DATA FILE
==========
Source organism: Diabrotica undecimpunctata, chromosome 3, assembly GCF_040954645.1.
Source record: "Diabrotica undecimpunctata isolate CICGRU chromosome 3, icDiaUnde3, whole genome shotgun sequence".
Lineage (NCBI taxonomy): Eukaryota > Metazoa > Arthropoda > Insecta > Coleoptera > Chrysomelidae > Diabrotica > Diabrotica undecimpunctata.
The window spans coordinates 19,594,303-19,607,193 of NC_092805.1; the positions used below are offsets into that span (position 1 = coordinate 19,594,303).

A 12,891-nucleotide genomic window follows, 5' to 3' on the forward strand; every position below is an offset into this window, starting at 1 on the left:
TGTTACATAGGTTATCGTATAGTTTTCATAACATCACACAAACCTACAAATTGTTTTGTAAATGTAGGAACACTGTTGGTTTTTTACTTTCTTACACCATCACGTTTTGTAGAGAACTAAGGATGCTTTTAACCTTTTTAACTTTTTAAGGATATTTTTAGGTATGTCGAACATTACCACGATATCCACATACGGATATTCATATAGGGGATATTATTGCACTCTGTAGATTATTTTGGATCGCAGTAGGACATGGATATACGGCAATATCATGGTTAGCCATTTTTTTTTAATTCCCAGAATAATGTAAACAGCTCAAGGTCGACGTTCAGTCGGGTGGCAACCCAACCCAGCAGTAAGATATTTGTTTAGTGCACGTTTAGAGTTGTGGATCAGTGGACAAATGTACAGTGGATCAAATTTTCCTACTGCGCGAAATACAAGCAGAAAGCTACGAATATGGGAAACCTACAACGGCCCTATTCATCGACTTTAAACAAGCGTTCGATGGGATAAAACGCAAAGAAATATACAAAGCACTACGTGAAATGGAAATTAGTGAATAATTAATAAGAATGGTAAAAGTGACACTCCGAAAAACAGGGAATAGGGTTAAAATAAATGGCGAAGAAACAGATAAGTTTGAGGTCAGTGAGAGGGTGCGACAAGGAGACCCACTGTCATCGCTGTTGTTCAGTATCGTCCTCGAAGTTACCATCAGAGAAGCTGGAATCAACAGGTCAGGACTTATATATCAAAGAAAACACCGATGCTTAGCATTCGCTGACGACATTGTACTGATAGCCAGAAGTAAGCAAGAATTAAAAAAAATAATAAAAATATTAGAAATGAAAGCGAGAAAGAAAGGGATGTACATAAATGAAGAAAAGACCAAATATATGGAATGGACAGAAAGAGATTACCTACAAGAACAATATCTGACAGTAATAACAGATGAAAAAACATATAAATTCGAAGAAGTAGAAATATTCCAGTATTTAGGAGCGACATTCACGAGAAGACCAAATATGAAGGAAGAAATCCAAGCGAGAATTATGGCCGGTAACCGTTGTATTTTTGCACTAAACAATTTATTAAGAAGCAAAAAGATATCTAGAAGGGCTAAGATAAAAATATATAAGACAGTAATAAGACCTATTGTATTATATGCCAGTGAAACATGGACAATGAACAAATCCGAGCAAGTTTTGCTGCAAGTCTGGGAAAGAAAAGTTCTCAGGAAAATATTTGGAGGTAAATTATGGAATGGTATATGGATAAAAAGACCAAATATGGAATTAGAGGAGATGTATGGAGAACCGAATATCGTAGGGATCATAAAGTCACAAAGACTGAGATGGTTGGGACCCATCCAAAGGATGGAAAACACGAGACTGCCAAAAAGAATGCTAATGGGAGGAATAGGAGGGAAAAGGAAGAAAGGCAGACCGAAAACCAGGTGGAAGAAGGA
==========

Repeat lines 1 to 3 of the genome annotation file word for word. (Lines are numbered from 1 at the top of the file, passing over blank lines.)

Source organism: Diabrotica undecimpunctata, chromosome 3, assembly GCF_040954645.1.
Source record: "Diabrotica undecimpunctata isolate CICGRU chromosome 3, icDiaUnde3, whole genome shotgun sequence".
Lineage (NCBI taxonomy): Eukaryota > Metazoa > Arthropoda > Insecta > Coleoptera > Chrysomelidae > Diabrotica > Diabrotica undecimpunctata.